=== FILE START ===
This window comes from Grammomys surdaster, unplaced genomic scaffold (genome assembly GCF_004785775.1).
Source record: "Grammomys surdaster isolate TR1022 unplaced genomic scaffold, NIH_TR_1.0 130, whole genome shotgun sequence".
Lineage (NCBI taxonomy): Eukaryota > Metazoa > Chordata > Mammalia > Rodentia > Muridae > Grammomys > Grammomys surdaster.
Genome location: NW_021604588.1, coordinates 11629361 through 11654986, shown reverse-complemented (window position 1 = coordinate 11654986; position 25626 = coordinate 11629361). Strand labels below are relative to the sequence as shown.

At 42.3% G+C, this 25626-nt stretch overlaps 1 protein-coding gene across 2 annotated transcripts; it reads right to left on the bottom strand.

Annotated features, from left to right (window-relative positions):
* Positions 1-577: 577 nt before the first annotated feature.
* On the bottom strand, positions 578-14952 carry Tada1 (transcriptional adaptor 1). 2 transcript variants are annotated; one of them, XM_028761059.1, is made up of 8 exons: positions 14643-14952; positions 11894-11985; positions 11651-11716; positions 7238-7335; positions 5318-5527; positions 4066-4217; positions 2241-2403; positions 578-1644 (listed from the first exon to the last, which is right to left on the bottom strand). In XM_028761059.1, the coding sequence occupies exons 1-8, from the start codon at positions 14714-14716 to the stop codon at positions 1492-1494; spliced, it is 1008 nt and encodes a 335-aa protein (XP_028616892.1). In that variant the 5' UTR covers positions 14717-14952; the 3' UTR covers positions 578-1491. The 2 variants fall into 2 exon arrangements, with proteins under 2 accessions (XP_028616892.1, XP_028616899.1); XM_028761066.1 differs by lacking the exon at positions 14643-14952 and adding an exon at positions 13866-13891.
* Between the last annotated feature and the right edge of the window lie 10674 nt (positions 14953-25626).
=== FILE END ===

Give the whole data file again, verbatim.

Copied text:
This window comes from Grammomys surdaster, unplaced genomic scaffold (genome assembly GCF_004785775.1).
Source record: "Grammomys surdaster isolate TR1022 unplaced genomic scaffold, NIH_TR_1.0 130, whole genome shotgun sequence".
Lineage (NCBI taxonomy): Eukaryota > Metazoa > Chordata > Mammalia > Rodentia > Muridae > Grammomys > Grammomys surdaster.
Genome location: NW_021604588.1, coordinates 11629361 through 11654986, shown reverse-complemented (window position 1 = coordinate 11654986; position 25626 = coordinate 11629361). Strand labels below are relative to the sequence as shown.

At 42.3% G+C, this 25626-nt stretch overlaps 1 protein-coding gene across 2 annotated transcripts; it reads right to left on the bottom strand.

Annotated features, from left to right (window-relative positions):
* Positions 1-577: 577 nt before the first annotated feature.
* On the bottom strand, positions 578-14952 carry Tada1 (transcriptional adaptor 1). 2 transcript variants are annotated; one of them, XM_028761059.1, is made up of 8 exons: positions 14643-14952; positions 11894-11985; positions 11651-11716; positions 7238-7335; positions 5318-5527; positions 4066-4217; positions 2241-2403; positions 578-1644 (listed from the first exon to the last, which is right to left on the bottom strand). In XM_028761059.1, the coding sequence occupies exons 1-8, from the start codon at positions 14714-14716 to the stop codon at positions 1492-1494; spliced, it is 1008 nt and encodes a 335-aa protein (XP_028616892.1). In that variant the 5' UTR covers positions 14717-14952; the 3' UTR covers positions 578-1491. The 2 variants fall into 2 exon arrangements, with proteins under 2 accessions (XP_028616892.1, XP_028616899.1); XM_028761066.1 differs by lacking the exon at positions 14643-14952 and adding an exon at positions 13866-13891.
* Between the last annotated feature and the right edge of the window lie 10674 nt (positions 14953-25626).